Political Entrepreneurs

The Economic Engine of Political Change

Buchanan and Yoon on Commons and Anticommons

February 1st, 2013 by Wayne Leighton

In “Symmetric Tragedies: Commons and Anticommons,” James Buchanan and Yong Yoon discuss two ways that poorly defined property rights can cause inefficient resource use. The familiar tragedy of the commons can occur when rights to use a valuable resource are overassigned, which creates the incentives for overuse.

For example, in this TED Talk (specifically minutes 0:00-3:30) Rob Harmon explains why rivers and streams throughout the country turn into dry creek beds every summer. Because water rights have historically evolved into a first-come, first-served system, there is no incentive for rights holders not to draw out their full quota. As Harmon puts it, “if you don’t use your water rights, you might lose your water rights.”

The less-familiar tragedy of the anticommons can occur when rights to exclude others from using a resource become overassigned, which creates the incentives for too little use. The concept is first articulated in Michael Heller’s 1998 Harvard Law Review article, in which he observes that an anticommons can result when rights to use a resource are poorly structured. The problem extends beyond a simple need to define rights clearly. In fact, Heller argues that an anticommons problem may result even if rights are reasonably well-defined and protected, if the bundle of rights that represents full ownership is spread broadly over too many rights-holders. Heller examined post-Soviet Russia and found that Moscow stores often went unused while street vendors operated a brisk business directly in front of these empty buildings. The problem was too many parties with the right to determine whether a particular storefront would be rented, and under what terms.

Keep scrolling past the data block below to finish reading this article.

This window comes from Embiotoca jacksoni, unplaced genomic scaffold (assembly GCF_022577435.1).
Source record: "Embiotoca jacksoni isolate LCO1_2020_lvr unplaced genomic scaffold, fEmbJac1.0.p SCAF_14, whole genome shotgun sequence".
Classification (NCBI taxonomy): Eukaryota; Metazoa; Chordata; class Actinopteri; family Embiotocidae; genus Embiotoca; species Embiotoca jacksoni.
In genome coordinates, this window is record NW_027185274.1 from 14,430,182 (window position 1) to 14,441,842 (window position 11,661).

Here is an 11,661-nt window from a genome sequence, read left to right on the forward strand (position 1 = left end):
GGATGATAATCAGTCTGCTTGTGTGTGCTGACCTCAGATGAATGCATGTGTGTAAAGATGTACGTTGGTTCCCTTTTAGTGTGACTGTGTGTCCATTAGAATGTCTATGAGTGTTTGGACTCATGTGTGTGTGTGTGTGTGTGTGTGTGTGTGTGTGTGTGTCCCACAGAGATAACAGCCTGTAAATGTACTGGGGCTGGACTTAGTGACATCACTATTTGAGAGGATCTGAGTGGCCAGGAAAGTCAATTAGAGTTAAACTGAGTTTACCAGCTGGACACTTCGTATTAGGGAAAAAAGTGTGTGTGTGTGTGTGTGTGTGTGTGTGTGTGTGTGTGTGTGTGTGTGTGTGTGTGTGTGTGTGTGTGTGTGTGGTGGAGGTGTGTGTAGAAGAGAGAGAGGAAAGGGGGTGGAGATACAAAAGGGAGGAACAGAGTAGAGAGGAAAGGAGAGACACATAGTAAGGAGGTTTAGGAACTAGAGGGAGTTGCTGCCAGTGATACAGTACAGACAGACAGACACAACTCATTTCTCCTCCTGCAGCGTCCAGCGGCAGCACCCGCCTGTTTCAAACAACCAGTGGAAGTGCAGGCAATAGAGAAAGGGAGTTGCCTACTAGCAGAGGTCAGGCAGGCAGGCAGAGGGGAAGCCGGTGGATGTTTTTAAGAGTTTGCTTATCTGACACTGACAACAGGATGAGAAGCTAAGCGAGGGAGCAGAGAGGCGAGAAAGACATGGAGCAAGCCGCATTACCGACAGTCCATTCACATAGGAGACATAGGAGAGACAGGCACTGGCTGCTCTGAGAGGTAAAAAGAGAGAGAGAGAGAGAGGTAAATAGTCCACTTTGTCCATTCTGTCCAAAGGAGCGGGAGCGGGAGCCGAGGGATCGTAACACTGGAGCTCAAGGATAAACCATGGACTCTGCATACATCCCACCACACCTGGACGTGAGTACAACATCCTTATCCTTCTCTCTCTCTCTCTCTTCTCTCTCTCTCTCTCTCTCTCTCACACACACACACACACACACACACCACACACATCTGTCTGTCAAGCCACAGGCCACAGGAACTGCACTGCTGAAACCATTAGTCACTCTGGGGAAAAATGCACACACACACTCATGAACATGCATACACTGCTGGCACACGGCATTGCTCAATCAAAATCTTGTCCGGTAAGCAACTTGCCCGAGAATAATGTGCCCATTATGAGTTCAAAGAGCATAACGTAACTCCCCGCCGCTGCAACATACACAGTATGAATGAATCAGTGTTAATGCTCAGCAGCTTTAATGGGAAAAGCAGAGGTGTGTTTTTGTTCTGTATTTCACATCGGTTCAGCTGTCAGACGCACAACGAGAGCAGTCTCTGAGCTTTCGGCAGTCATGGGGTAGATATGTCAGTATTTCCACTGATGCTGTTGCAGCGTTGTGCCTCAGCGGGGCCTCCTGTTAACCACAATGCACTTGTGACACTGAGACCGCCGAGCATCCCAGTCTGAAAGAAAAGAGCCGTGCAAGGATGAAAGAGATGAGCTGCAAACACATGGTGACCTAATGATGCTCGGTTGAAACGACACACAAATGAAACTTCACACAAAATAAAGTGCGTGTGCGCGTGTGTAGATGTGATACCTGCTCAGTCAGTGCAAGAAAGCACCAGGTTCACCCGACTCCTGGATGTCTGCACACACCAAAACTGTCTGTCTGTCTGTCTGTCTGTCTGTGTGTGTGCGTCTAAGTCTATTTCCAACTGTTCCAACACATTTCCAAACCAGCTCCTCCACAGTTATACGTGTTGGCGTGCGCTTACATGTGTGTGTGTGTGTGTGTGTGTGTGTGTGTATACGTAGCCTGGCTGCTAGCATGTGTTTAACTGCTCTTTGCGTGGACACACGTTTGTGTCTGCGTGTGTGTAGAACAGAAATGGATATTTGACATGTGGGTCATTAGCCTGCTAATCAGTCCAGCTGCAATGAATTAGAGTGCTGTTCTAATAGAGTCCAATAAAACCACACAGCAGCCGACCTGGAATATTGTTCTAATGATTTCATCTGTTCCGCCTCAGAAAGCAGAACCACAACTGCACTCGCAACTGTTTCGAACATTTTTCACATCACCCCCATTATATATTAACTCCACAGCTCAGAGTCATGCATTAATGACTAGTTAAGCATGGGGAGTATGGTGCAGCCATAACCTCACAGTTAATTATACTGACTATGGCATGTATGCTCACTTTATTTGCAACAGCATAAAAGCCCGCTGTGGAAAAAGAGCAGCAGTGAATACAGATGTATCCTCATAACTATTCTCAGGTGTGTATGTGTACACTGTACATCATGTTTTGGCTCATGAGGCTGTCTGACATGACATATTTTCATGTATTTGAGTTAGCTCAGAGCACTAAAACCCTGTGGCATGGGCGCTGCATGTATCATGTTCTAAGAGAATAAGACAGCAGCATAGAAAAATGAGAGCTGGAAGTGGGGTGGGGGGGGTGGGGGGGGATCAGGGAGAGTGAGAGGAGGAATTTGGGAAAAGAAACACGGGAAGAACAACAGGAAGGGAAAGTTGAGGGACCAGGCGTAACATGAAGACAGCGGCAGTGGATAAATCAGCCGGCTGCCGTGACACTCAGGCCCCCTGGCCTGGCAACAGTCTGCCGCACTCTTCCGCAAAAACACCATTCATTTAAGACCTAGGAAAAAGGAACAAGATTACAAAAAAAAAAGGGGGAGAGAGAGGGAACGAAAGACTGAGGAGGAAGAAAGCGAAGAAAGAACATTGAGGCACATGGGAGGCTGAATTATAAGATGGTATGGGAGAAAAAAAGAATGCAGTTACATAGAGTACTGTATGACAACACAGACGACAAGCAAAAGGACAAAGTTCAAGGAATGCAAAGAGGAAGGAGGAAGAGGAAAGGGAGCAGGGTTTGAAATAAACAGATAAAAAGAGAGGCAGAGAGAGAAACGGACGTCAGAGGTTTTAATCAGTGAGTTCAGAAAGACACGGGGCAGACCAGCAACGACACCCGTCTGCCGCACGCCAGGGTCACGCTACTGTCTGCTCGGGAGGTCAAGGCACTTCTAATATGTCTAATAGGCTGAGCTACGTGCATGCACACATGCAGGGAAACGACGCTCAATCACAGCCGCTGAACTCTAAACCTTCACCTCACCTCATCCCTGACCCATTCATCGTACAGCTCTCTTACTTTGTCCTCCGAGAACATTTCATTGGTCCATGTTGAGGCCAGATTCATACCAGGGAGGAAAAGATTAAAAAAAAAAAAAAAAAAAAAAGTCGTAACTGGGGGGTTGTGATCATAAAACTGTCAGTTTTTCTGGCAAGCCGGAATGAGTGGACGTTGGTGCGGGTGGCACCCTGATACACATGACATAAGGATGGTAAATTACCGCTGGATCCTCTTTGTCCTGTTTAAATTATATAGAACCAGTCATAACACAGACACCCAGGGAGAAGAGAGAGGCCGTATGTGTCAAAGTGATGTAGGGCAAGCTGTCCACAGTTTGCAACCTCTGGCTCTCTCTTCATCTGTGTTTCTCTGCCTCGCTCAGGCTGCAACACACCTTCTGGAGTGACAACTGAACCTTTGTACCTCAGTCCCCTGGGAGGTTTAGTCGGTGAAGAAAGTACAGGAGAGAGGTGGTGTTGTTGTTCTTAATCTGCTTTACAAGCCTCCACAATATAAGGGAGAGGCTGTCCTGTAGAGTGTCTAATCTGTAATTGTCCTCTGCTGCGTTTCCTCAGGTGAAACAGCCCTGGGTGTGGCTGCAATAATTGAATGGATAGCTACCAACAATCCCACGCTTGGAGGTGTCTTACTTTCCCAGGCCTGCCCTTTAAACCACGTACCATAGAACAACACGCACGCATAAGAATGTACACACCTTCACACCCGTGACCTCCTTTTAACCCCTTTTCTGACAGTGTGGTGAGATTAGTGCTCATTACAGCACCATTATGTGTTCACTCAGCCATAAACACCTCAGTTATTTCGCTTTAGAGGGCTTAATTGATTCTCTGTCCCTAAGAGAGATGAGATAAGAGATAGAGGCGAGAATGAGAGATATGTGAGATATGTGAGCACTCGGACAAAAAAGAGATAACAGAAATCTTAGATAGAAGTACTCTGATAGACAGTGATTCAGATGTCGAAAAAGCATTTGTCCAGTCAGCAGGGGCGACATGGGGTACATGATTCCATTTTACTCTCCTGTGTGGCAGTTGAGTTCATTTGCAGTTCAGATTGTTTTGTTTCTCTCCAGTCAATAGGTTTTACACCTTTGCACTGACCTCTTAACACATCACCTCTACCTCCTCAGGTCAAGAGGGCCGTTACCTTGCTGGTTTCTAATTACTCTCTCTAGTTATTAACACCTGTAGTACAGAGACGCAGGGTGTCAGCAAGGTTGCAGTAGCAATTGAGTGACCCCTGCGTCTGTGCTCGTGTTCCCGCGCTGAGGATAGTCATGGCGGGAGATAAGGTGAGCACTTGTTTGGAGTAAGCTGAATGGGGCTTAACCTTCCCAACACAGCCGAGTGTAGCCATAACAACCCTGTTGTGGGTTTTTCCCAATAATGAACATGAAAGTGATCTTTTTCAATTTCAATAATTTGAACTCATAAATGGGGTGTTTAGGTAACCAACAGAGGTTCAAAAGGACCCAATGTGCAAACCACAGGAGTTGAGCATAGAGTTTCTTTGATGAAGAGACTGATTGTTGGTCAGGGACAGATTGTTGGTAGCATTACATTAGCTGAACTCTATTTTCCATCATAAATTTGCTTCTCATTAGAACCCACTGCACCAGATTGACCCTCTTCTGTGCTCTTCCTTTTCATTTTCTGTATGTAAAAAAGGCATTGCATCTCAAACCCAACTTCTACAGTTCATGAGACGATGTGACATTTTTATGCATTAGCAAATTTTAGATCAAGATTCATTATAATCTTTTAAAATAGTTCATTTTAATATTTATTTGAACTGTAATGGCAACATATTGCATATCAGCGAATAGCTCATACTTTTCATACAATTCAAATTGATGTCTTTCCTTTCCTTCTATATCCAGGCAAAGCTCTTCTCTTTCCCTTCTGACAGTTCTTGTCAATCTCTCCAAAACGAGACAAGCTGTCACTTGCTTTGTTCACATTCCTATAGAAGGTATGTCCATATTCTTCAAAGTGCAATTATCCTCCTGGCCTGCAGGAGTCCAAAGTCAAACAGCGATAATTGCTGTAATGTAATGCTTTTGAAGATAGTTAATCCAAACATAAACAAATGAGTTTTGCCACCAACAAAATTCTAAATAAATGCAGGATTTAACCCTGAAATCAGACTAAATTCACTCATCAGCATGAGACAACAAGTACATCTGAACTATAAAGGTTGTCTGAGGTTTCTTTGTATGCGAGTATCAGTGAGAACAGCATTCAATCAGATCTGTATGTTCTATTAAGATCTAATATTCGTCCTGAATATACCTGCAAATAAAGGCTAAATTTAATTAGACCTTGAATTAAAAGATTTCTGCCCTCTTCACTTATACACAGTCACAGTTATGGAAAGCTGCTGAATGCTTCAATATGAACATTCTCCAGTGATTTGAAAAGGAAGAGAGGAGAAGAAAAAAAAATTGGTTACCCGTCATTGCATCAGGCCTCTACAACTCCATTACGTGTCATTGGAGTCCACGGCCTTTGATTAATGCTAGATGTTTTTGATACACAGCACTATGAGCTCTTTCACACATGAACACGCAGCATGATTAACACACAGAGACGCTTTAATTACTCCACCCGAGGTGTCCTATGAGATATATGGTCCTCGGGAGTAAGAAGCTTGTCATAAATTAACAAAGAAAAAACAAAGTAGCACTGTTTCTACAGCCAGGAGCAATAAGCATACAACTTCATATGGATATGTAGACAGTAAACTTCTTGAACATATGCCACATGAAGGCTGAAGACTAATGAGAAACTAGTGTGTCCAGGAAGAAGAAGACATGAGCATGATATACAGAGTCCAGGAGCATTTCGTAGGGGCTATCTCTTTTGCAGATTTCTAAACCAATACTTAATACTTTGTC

Buchanan and Yoon extend Heller’s concept into a simple yet profound point: commons and anticommons problems are two sides of the same coin. This point might be obvious, especially in light of how the above examples are framed.

But reading carefully, we can see that the solutions to commons and anticommons problems are also flip sides of a coin. For example, in the second footnote, Buchanan and Yoon cite Elinor Ostrom’s Governing the Commons, which shows how people interacting with each other locally, in repeated play, often evolve rights to access and exclusion that give people incentives to use, but not overuse, common pool resources such as pasture lands, inland fisheries, underground aquifers, and more.

Can similar arrangements evolve to avoid underuse in cases of anticommons? Buchanan and Yoon turn a figurative eye to Harmon’s rivers and streams. In particular, they worry about environmental conservation laws that add layers of authority, each with the right to exclude a development project:

While these authorities have, without question, prevented some value-reducing development, they have also prevented value-enhancing development. Economists as well as environmentalists have perhaps concentrated too much attention on the commons side of the ledger to the relative neglect of the anticommons side.

As always, when thinking about economic efficiency, the trick is to balance costs with benefits. And this brings us back to Buchanan’s deepest contribution, which is to think of human interaction not as a set of resource allocation problems but instead as a network of exchange processes. Chapter 4 of Madmen is centered on this theme, and so is Ed’s recent post on Buchanan’s approach to social science. The relevant question here is: How might people who interact with each other in repeated play establish rules that avoid both the inefficient overuse and  underuse of valuable resources? Á la Ostrom, we often see that emergent social norms provide the answer.